This is the first retrospective of Kara Walker’s video works at Sprüth Magers London. Film has long played a crucial role in Kara Walker’s groundbreaking artistic practice. Eight of Walker’s films highlight her diverse approach to filmmaking, signature use of silhouettes, and insightful handling of space, sound and time to expose profound and enduring historical traumas and narratives. The exhibition will also include an array of artefacts that shed light on Walker’s process as she conceives of and composes her films. Shot lists, handwritten notes, cut-and-pasted lines of text, sketches and puppets are interspersed with the artist’s moving images, deepening our understanding of her films and her expansive practice of unforgettable work across mediums.
The concept of the exhibition has been formulated for many years by Hilton Als, who himself has known Walker for several years. The exhibition moves from the earliest film, from 2004, entitled Testimony: Narrative of a Negress Burdened by Good Intentions, to later works such as Fall Frum Grace, Miss Pipi’s Blue Tale, 2011. Walker’s film works develop her early cut-paper series into short videos that evolve the paper silhouettes into small hand-operated puppets. After initially experimenting with shadow projections overlaid onto her cut-paper works, Walker’s use of puppets developed from reading German books on shadow puppet theatre and studying the work of animator Lotte Reiniger, whose early cartoon films preceded those of Walt Disney.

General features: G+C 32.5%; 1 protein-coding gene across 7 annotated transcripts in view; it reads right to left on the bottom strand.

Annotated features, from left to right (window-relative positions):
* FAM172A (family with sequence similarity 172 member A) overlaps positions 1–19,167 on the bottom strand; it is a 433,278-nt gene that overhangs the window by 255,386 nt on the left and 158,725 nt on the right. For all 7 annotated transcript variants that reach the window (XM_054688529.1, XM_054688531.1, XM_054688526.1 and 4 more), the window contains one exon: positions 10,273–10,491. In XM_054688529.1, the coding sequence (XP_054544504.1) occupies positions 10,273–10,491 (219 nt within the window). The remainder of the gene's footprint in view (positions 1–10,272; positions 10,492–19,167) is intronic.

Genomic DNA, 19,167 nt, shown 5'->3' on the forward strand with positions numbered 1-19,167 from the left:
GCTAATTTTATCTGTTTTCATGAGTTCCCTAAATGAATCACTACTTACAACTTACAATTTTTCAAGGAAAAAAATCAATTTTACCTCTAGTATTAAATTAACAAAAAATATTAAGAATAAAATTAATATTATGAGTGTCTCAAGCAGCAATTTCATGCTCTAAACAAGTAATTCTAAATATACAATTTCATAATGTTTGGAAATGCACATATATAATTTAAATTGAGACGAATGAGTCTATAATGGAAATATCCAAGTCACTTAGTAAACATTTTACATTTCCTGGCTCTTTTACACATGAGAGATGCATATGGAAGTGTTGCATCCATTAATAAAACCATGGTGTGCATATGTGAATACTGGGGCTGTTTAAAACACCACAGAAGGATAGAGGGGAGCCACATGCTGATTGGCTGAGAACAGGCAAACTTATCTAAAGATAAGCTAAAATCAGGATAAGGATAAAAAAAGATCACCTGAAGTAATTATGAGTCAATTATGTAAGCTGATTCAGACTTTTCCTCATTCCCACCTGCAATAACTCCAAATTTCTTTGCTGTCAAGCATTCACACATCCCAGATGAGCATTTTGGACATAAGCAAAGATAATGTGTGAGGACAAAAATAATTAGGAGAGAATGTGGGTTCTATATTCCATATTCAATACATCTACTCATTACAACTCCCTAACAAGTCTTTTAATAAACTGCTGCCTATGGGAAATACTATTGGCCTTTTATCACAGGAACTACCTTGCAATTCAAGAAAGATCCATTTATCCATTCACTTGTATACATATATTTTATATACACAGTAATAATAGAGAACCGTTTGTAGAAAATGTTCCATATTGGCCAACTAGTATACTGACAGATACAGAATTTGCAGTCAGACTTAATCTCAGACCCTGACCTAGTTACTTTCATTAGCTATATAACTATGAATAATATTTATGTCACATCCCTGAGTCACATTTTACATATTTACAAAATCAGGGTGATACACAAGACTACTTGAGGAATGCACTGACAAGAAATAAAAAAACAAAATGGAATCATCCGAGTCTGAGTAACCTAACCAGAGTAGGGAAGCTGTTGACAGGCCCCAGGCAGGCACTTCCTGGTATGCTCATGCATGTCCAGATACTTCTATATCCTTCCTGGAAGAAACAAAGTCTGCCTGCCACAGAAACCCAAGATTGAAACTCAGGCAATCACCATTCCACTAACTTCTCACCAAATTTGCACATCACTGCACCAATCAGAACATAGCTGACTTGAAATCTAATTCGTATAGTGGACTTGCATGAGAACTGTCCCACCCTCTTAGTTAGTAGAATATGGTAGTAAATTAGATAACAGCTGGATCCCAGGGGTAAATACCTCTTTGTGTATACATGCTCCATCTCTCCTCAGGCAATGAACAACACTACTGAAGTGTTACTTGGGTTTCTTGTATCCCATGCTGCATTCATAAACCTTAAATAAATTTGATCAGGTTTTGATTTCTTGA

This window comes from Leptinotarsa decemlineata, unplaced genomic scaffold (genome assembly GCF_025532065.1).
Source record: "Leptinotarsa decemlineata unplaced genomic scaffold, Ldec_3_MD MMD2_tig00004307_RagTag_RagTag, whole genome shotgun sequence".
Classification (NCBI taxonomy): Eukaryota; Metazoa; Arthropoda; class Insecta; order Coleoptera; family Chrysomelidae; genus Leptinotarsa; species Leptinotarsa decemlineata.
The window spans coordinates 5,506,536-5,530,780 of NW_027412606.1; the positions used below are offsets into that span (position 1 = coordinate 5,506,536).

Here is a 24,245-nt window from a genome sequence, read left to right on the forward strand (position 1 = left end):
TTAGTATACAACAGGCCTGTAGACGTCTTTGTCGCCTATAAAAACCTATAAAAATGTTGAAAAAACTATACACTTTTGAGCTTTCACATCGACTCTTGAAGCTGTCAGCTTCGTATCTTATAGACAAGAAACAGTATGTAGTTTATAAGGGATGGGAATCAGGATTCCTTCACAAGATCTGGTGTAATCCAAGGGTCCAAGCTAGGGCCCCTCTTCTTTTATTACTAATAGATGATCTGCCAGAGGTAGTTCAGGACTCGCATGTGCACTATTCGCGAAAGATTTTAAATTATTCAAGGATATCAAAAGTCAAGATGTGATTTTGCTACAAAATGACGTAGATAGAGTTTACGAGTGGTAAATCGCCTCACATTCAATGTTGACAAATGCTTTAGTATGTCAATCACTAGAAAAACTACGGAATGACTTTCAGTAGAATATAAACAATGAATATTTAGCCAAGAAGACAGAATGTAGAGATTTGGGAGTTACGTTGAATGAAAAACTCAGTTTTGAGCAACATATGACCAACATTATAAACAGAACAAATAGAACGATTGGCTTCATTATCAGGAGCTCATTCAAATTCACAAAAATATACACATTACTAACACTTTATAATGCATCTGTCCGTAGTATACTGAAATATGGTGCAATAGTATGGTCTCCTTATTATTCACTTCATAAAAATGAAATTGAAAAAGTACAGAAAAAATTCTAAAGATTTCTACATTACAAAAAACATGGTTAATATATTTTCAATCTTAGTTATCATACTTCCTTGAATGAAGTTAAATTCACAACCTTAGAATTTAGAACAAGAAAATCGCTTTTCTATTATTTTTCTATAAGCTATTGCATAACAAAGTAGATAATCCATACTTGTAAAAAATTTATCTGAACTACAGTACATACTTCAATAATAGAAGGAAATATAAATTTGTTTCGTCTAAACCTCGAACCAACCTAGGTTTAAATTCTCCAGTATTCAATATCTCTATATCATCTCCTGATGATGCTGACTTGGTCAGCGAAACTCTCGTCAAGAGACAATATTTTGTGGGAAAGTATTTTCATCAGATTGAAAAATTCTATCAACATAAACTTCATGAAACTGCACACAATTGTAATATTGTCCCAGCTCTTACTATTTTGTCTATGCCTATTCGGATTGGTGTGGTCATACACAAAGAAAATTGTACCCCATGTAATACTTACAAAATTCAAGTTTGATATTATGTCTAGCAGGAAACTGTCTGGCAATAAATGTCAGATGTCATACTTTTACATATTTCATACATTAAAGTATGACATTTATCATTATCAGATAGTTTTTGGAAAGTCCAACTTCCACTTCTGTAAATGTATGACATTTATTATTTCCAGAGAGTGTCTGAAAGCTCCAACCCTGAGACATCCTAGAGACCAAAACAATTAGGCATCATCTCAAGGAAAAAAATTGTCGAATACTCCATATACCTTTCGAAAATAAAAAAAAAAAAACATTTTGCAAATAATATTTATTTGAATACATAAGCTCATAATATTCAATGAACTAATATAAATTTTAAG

The films range, literally, from black and white to ‘living color’ [sic] montages, tackling issues of black history, racial and gender disparities in a bold and brutal look at America’s bloody past. A historical tableaux of life in the antebellum South, inspired by Walker’s own youth spent living in racially charged Georgia, the films are composed of semi-linear narratives which are interspersed with surrealist scenes that add to the referential complexities. Depicting the harrowing psychological impact of slavery and its legacy, drawing a subtle contrast between historic and present-day race issues, Walker’s use of silhouettes and dark, dramatic, shadowy settings offer an aesthetic interpretation of the darkness of her subject matter. The silhouette/puppetry aesthetic manifests a double legacy: silhouettes were often the choice for bourgeois portraiture in a pre- or early photographic era, but they were also used to depict racially over-determined ‘scientific’ misrepresentations. Thus the puppets call on universally recognisable iconography (in the form of historical caricatures) to portray the harsh realities of the black American experience, enacting obscene and tragic scenarios that parody and draw upon the historical realism of slavery and the fantastical space of the romance novel to create seductive yet nightmarish fictions. In deploying caricatures in this way, Walker’s films link black bodies and their exploitations to the development of (American) artistic aesthetics.
|Duration||04 October 2019 - 21 December 2019|
|Times||Tuesday – Saturday, 10am – 6pm|
|Venue||Sprüth Magers (London)|
|Address||7A Grafton Street, London, W1S 4EJ|
|Contact||/ firstname.lastname@example.org / www.spruethmagers.com|